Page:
Crews also erected on the Capitol grounds tall, black metal fences designed to be impossible to climb. Similar structures have previously been used around the White House and in other cities that faced prolonged demonstrations.
Such barriers would have gone up anyway in coming days, however, because the inauguration is a National Special Security Event overseen by the Secret Service and scores of other federal agencies, including the Defense Department, which helps lead counterterrorism efforts associated with the event. That’s the same level of security provided during political party conventions or when a dignitary lies in state at the Capitol — but not during a normal congressional session such as when rioters breached the building.
“The safety and security of all those participating in the 59th Presidential Inauguration is of the utmost importance,” the Secret Service said in a statement Thursday. “For well over a year, the U.S. Secret Service, along with our NSSE partners, has been working tirelessly to anticipate and prepare for all possible contingencies at every level to ensure a safe and secure Inauguration Day.”
Authorities will have the same military and civilian footprint to handle a crowd of more than a million people for an event expected to draw a fraction of that because of restrictions to combat the coronavirus, according to a person familiar with the security planning.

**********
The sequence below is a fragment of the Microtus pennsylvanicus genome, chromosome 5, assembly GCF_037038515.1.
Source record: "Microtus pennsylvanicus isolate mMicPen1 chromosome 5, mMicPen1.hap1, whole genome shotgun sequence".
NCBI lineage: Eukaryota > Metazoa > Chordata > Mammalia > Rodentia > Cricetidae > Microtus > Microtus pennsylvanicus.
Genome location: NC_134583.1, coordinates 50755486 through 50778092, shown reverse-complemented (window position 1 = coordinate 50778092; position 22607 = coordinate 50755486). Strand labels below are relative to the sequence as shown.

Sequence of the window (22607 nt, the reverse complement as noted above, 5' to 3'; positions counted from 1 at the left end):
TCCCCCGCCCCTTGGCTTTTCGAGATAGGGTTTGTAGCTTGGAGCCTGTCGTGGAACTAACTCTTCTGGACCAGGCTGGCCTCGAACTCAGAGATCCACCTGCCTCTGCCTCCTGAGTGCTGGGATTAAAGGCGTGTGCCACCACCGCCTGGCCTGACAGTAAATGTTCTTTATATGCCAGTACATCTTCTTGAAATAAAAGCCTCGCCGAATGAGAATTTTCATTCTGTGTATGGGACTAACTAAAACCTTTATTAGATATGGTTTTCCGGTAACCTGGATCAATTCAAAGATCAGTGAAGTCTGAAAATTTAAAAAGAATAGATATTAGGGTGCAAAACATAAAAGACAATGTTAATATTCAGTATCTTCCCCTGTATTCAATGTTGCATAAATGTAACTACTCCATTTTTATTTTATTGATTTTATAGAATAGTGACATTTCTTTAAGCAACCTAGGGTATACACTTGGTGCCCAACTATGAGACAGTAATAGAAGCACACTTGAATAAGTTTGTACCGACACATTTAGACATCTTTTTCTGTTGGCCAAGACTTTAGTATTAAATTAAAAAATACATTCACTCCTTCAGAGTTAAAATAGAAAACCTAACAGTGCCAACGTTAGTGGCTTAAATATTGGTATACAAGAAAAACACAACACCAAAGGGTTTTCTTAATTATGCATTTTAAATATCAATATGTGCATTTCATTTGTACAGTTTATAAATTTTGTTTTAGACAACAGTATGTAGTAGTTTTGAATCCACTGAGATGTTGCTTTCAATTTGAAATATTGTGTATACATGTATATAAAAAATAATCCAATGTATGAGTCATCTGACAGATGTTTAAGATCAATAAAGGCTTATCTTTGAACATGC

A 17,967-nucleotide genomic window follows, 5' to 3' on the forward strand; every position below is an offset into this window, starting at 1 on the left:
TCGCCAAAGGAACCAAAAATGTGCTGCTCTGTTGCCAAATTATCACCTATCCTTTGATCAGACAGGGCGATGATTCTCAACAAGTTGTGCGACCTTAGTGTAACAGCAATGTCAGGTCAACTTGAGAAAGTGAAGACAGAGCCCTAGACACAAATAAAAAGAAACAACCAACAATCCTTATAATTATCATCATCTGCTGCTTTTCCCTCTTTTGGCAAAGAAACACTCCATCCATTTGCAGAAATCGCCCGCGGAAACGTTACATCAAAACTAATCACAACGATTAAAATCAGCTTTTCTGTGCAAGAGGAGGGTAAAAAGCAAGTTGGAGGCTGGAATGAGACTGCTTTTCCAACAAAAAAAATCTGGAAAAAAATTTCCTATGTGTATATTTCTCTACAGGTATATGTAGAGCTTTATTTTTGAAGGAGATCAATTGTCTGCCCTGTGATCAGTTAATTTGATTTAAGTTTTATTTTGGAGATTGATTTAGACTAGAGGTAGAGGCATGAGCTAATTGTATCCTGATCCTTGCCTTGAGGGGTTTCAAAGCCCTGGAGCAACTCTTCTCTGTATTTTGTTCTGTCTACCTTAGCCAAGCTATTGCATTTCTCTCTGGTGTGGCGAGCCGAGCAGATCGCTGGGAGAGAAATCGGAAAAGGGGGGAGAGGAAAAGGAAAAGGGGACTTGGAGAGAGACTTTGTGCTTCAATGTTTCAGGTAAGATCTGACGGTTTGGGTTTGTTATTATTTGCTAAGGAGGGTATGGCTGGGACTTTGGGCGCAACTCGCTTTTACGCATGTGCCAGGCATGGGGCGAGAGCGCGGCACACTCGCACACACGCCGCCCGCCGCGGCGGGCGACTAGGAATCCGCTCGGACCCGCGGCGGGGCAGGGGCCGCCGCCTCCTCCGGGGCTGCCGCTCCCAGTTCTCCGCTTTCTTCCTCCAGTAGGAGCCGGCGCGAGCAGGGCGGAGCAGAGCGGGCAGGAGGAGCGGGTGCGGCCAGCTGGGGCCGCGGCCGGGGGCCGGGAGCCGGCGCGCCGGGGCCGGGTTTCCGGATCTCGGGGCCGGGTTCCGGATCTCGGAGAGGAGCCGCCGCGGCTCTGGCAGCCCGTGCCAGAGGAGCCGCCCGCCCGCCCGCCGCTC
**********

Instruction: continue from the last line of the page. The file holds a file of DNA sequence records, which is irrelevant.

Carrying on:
Inauguration organizers had already urged supporters not to come to Washington because of the pandemic. Viewing stands built to hold crowds of onlookers in front of the White House were recently dismantled.
There also won’t be the traditional inauguration luncheon and the parade will be virtual, similar to what the Democratic Party did during its all-online convention in August.
The inaugural committee has announced that Biden would receive an official escort, with representatives from every military branch, for a block before arriving to the White House from the Capitol.
The presidential motorcade usually rolls the mile-plus journey with the new president and first lady walking part of the way and thousands of cheering supporters lining the streets. While final details are still being worked out, it’s unclear if any of that will occur.
Whatever happens, it’ll be a far cry from President Barack Obama’s 2009 inauguration, when organizers opened the full length of the National Mall — which extends all the way to the Lincoln Memorial — to accommodate massive crowds. Security was a concern then, too, though.
The night before, Michael Chertoff, President George W. Bush’s secretary of homeland security, informed Obama’s team of credible intelligence indicating that four still-at-large Somali men who were thought to be coming over the U.S.-Canada border might plan a terrorist attack on the inauguration ceremony.
Following the swearing-in ceremony, Biden and his wife, first lady-to-be Jill Biden, will join Harris and her husband in participating in a socially distanced Pass in Review on the Capitol’s opposite front side. Those are military traditions where Biden will review the readiness of military troops.